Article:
Version 2 S2000 Rear Brake Ducts Are Live!!

After customer feedback and over two years of track testing on 100+ S2000s, I have updated the design of the S2000 rear brake ducts. Upgrades include:

  • Over 25mm slimmer than the old design. This will make them last dropping a wheel in the dirt or having a 4off situation.

  • Underbody seal which makes the lid unnecessary. Having the duct fully sealed helps extract full performance and negates losses

  • Improved strength. The cross section is now thicker and grain direction has been reversed to go against where most failures occured

  • Less parts so duct is now lighter and easier to produce/install

Version 1 rear brake duct owners get 50% off when upgrading. Email me for discount code.

Old vs. new

Old vs. new

Installed view showing the slim profile

Installed view showing the slim profile

Installed view showing duct routing

Installed view showing duct routing

Baero BBK Do-It-Yourself Wilwood Kit - Group Buy

A few S2000 forum members have reached out to me to develop a DIY BBK kit for our S2000. I have done with for a few cars already in the past so I know the logistics of making it happen. For the money it is a great kit and gives the power to the consumer. Many companies make a profit by operating as the middle man, so that would be eliminated and transferred to you.

In order to make a batch, we need a group of 10 people to get pricing to work. A set of rotor hats and brackets would be provided, then you would piece the rest of the kit together. The rotor hats and hardware are $400 for a set. This includes mounting hardware. The kit would work as a pre-order so payment will be required up front. Since this requires a large batch to get good pricing, this kit will not be for sale on my website full-time, but offered as a one-time batch.

This kit is designed for the following parts:

Calipers: Wilwood Forged Superlite - $350 -

Brake Lines: Wilwood Brake Line Kit - $73 -

Rotor Rings: AP Racing 325x32mm Rotors - $500 - ;

Rotor Hat Hardware - AP Racing - $50 -

Pads - Hawk DTC60 (as an example) - $153 -

By buying the consumable parts yourself, this kit is ~$500 cheaper than comparable sets on the market. This is the kit I have ran for over 10 years on numerous cars and it works flawlessly. I am on the end of year 2 on the same set of rotor rings (~60 track days so far). I just changed my pads for the first time in 2 years. Wilwood uses a 20mm pad shape which is super common. They last a long time and are really cheap. I use the 1.38" piston diameter calipers, but the beauty of this kit is you can buy the bigger pistons if it suits your platform better.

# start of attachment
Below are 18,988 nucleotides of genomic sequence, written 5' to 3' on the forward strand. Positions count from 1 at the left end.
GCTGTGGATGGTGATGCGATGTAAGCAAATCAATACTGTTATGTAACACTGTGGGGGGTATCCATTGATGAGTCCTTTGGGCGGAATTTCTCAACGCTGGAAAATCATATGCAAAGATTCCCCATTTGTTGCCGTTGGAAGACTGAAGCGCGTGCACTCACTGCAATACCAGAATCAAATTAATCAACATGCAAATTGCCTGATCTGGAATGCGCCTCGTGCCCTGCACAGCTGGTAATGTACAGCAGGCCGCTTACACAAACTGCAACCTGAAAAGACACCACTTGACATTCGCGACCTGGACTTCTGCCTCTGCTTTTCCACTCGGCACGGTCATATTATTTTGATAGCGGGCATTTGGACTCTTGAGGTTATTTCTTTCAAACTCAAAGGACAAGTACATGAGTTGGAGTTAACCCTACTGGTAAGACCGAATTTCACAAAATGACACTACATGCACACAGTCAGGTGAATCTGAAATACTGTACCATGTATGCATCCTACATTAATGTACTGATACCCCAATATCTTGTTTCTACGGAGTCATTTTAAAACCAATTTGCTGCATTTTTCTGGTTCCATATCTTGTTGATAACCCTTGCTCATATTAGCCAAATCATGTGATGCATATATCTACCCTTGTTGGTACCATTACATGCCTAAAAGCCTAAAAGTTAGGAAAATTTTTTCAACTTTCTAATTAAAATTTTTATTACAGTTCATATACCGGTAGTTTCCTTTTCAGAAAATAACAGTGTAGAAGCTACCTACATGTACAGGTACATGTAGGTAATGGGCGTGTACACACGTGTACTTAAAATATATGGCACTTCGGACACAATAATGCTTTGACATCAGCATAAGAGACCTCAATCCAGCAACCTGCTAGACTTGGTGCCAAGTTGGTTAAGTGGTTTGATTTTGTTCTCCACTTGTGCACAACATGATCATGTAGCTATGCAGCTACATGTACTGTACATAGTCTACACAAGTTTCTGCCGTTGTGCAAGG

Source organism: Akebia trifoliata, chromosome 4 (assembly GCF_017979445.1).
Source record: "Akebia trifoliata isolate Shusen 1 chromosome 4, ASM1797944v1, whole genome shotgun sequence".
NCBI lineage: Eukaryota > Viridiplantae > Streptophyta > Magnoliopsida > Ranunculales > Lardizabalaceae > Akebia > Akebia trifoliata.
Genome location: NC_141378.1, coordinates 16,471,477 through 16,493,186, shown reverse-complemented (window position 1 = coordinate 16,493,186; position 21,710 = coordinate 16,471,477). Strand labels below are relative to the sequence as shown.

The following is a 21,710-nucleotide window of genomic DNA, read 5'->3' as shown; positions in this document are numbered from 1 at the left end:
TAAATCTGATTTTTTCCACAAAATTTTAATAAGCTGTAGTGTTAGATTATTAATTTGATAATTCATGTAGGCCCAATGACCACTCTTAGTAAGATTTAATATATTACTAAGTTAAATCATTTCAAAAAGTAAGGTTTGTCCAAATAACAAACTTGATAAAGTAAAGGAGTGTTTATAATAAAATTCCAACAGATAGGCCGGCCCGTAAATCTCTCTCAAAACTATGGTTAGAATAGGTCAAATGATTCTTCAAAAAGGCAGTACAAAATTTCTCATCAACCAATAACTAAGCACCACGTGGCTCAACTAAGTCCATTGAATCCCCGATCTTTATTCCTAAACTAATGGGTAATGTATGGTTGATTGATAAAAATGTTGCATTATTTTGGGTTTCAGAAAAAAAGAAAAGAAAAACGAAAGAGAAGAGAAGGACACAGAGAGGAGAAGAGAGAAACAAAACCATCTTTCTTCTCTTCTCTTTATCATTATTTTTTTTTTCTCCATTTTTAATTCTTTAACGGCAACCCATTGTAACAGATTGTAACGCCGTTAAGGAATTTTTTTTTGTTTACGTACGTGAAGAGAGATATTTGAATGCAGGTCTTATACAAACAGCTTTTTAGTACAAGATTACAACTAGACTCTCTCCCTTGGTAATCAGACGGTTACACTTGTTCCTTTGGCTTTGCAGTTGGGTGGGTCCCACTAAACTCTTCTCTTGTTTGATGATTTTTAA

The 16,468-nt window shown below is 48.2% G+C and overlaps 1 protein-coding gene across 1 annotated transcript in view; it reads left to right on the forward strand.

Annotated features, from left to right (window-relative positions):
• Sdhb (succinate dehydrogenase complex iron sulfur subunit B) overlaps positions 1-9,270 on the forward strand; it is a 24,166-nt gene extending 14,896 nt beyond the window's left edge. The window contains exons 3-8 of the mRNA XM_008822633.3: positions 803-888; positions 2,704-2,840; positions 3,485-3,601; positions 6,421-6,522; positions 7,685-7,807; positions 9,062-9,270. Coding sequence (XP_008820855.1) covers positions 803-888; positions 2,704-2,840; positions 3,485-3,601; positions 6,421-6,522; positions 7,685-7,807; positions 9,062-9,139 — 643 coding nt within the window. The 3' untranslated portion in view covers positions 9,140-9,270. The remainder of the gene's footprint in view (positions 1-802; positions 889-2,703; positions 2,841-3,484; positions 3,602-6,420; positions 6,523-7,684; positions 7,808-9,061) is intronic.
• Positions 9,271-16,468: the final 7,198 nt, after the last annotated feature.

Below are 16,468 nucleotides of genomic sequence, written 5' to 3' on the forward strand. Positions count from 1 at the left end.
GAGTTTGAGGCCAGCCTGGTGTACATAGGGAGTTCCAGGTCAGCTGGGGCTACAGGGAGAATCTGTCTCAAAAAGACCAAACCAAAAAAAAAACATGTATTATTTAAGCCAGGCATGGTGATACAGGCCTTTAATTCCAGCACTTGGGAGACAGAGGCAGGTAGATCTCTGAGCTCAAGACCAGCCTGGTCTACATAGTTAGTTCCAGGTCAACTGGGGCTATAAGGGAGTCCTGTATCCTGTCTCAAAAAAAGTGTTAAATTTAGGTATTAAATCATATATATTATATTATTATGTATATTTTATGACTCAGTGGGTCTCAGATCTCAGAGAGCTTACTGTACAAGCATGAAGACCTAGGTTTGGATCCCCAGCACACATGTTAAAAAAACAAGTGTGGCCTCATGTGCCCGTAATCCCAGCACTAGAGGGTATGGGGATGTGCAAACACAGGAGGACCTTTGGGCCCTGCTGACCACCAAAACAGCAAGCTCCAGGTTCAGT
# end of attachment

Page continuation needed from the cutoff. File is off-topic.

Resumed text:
The rotor hat and bracket will be made of 6061-T651 aluminum. The bracket will have helicoils installed so you don't have to worry about ruining the threads with steel bolts. 

Group buy slots:


2. hawkeyegeoff

3. jlee

4. spaded_racer

5. ncrx

6. nate_tempest

7. joey_nguyen

8. mpoganski

9. Zer0ne

10. nb12

Assembly view with Wilwood Superlite Caliper and 325mm Rotor:


3D Model of Mounting Bracket:


3D model of Rotor Hat:

Rotor Hat.JPG

If you’re interested or have any questions, feel free to comment or email me directly!

ApexPro Track Coach Review

I recently reached out to ApexPro to try/rent their driving coach and wanted to provide my thoughts. Just as a disclaimer, they are not paying me to do this review nor do I have any affiliation with them whatsoever. I just want to improve as a driver any way I can and have seen numerous guys at NASA events that run them. I have used it for a total of 3 track days, all at Gingerman Raceway, and all with the same car setup. I’m going to divide the review into three segmants: hardware, software, on-track - followed by my overall review with suggestions.

What I am mainly using as a comparison is my AIM Solo2 since that is what I use as a lap-timer and data-logger.


Being a mechanical engineer by trade, the first thing that I noticed was the hardware. In pictures it doesn’t look anything special since it’s just a rectangle with lights, but in person it’s actually a pretty impressive piece. The button on the side is very easy to use and just requires a simple click. I did not have a hard time turning it off/on while on grid and wearing my driving gloves. GoPro cameras can learn from this on how difficult they are to function when you’re all strapped up.


By far my favorite feature of the entire package is the quick release mount they use. Maybe other products use this and I’m just out of the loop but I haven’t seen it before. It magnetically sits into the two rods and is very easy to remove and reinstall, while keeping a firm grasp. This is something I wish both my GoPro and Aim Solo 2 used. I freaking love this mount!


The software is where I have the majority of my pros and cons. I’ll start with the good. First and foremost, it is very easy to get setup and ready to go. Once the mount is on the dash or windshield (windshield mount included) then the last step is just opening the ApexPro app and calibrating the device. This only takes a couple of seconds. It recognizes the track automatically and faster than both Harrys, Racechrono, and my AIM Solo do.